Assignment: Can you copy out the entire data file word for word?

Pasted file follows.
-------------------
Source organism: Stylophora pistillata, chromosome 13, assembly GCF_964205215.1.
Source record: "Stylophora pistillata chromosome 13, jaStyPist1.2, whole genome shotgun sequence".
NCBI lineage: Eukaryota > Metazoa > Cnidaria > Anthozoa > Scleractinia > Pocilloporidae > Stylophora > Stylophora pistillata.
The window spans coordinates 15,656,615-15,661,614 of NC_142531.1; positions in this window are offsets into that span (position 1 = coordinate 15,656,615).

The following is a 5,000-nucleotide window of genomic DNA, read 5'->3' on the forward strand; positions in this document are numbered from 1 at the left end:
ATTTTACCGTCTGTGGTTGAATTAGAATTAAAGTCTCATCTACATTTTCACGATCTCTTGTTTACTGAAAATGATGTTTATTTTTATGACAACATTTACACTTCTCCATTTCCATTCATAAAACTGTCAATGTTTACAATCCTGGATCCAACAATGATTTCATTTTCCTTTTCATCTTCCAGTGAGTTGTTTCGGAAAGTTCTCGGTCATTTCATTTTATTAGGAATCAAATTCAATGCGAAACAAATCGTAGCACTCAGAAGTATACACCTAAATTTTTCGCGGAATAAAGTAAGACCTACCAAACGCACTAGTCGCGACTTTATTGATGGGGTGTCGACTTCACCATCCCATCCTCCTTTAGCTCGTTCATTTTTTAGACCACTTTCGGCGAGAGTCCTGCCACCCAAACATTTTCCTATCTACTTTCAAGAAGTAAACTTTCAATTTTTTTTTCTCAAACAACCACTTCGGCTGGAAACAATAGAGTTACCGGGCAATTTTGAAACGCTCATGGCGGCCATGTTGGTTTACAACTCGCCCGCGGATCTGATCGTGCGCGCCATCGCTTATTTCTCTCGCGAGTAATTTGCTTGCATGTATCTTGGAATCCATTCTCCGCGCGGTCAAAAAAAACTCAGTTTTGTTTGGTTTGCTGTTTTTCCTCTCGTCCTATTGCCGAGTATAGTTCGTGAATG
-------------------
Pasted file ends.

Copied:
Source organism: Stylophora pistillata, chromosome 13, assembly GCF_964205215.1.
Source record: "Stylophora pistillata chromosome 13, jaStyPist1.2, whole genome shotgun sequence".
NCBI lineage: Eukaryota > Metazoa > Cnidaria > Anthozoa > Scleractinia > Pocilloporidae > Stylophora > Stylophora pistillata.
The window spans coordinates 15,656,615-15,661,614 of NC_142531.1; positions in this window are offsets into that span (position 1 = coordinate 15,656,615).

The following is a 5,000-nucleotide window of genomic DNA, read 5'->3' on the forward strand; positions in this document are numbered from 1 at the left end:
ATTTTACCGTCTGTGGTTGAATTAGAATTAAAGTCTCATCTACATTTTCACGATCTCTTGTTTACTGAAAATGATGTTTATTTTTATGACAACATTTACACTTCTCCATTTCCATTCATAAAACTGTCAATGTTTACAATCCTGGATCCAACAATGATTTCATTTTCCTTTTCATCTTCCAGTGAGTTGTTTCGGAAAGTTCTCGGTCATTTCATTTTATTAGGAATCAAATTCAATGCGAAACAAATCGTAGCACTCAGAAGTATACACCTAAATTTTTCGCGGAATAAAGTAAGACCTACCAAACGCACTAGTCGCGACTTTATTGATGGGGTGTCGACTTCACCATCCCATCCTCCTTTAGCTCGTTCATTTTTTAGACCACTTTCGGCGAGAGTCCTGCCACCCAAACATTTTCCTATCTACTTTCAAGAAGTAAACTTTCAATTTTTTTTTCTCAAACAACCACTTCGGCTGGAAACAATAGAGTTACCGGGCAATTTTGAAACGCTCATGGCGGCCATGTTGGTTTACAACTCGCCCGCGGATCTGATCGTGCGCGCCATCGCTTATTTCTCTCGCGAGTAATTTGCTTGCATGTATCTTGGAATCCATTCTCCGCGCGGTCAAAAAAAACTCAGTTTTGTTTGGTTTGCTGTTTTTCCTCTCGTCCTATTGCCGAGTATAGTTCGTGAATG